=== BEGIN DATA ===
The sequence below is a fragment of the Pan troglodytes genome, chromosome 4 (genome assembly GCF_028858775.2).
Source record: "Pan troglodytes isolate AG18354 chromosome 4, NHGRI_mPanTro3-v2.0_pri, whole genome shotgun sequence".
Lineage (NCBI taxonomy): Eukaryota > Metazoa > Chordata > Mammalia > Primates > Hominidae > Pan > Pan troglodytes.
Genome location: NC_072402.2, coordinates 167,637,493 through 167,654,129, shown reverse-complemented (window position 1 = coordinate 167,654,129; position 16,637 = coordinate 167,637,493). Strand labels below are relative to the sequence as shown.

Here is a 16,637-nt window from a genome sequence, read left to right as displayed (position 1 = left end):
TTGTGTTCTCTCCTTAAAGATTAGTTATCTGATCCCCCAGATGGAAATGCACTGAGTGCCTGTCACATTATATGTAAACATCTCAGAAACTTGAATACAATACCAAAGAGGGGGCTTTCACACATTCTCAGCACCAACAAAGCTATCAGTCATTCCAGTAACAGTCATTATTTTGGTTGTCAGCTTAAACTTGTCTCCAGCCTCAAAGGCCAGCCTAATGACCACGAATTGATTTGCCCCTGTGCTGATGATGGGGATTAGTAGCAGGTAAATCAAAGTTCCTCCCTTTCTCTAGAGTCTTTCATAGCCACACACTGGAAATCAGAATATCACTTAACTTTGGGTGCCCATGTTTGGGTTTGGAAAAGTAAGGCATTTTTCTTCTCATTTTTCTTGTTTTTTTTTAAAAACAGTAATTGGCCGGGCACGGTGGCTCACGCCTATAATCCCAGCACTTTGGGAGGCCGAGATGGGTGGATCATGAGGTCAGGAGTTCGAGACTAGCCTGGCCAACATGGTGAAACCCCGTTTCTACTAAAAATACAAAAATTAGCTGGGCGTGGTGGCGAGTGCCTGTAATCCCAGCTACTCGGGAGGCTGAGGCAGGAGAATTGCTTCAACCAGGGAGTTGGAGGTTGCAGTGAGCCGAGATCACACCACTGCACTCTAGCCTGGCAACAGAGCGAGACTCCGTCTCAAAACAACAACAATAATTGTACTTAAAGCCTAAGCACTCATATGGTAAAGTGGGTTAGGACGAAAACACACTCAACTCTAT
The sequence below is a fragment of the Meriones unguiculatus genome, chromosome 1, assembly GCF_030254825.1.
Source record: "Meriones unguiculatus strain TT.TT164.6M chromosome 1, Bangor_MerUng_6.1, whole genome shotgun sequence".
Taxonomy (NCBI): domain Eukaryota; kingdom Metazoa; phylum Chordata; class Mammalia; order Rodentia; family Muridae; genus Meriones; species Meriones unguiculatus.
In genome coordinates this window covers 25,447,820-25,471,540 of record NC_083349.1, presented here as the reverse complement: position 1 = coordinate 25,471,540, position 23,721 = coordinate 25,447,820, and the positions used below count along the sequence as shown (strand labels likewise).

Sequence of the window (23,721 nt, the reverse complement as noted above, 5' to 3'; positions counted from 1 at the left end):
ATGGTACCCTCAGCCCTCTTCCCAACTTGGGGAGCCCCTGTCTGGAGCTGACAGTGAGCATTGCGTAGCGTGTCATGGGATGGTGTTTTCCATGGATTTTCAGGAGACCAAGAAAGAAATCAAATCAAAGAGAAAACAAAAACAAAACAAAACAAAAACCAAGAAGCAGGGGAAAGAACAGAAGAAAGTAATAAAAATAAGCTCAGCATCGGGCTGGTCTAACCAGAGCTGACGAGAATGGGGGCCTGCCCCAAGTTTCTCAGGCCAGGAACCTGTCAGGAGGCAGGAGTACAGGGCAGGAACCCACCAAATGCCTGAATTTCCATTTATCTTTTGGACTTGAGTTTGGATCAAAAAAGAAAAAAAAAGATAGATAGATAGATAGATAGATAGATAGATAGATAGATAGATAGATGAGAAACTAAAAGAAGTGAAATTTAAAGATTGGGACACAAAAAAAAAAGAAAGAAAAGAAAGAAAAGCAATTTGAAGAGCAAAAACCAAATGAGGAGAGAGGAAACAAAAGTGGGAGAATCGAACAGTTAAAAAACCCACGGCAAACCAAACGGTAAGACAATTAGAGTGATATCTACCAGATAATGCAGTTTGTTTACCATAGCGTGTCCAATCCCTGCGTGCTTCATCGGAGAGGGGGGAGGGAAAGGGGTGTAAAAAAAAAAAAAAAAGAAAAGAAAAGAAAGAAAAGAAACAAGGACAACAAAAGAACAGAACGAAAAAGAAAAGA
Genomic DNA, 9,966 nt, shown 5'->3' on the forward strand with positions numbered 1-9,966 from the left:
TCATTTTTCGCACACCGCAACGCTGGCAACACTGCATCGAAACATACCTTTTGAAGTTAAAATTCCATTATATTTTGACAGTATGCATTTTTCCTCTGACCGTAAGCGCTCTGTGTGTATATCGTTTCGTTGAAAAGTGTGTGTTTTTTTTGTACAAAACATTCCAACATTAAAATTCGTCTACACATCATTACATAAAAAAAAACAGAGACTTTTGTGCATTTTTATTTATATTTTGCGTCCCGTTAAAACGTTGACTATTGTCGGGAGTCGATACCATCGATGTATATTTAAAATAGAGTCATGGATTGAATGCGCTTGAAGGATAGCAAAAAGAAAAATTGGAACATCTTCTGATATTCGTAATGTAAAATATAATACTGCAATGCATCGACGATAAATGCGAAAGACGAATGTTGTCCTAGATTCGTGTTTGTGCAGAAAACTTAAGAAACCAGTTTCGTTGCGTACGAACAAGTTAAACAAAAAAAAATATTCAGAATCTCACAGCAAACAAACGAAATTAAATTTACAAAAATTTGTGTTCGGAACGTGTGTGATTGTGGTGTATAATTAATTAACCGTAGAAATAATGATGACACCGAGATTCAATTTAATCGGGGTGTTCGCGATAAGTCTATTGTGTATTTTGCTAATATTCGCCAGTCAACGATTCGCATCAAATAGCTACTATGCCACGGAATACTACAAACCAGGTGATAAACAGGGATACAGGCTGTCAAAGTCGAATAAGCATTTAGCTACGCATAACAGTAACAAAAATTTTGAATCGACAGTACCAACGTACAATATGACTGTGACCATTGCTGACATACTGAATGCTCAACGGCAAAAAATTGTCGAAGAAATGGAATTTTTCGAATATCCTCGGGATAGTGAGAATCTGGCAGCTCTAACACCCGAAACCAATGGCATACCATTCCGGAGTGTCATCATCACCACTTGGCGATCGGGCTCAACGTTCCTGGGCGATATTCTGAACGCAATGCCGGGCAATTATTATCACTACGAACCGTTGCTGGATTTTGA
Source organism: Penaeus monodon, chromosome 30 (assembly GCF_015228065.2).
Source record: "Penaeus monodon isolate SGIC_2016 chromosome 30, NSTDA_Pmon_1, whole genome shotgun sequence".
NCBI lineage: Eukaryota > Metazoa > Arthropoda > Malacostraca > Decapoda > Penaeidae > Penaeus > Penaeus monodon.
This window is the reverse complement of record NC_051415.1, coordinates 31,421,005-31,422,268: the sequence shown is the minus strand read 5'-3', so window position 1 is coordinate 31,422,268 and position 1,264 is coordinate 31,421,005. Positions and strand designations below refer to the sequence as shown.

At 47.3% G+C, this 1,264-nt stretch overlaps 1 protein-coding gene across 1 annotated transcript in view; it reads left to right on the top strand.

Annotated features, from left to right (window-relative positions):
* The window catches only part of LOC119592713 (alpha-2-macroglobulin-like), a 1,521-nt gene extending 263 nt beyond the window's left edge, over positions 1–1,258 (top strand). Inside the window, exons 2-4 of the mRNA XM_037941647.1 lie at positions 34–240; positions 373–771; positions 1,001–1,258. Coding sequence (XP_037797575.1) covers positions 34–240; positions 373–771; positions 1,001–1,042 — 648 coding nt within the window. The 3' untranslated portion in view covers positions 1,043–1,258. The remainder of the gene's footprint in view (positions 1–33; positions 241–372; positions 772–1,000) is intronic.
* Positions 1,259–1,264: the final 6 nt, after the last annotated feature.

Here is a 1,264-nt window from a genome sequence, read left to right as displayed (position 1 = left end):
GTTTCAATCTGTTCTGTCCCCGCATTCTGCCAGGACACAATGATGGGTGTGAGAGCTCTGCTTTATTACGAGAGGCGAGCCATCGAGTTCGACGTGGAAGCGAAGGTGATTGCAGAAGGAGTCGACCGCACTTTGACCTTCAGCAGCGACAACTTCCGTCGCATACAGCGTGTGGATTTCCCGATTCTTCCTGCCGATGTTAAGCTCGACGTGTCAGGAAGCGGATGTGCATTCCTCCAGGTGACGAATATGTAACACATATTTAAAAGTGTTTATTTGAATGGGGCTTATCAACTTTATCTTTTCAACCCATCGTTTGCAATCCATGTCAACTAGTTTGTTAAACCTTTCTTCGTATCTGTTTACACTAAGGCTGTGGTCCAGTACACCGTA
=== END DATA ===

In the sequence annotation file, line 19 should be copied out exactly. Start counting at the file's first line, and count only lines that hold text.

At 47.3% G+C, this 1,264-nt stretch overlaps 1 protein-coding gene across 1 annotated transcript in view; it reads left to right on the top strand.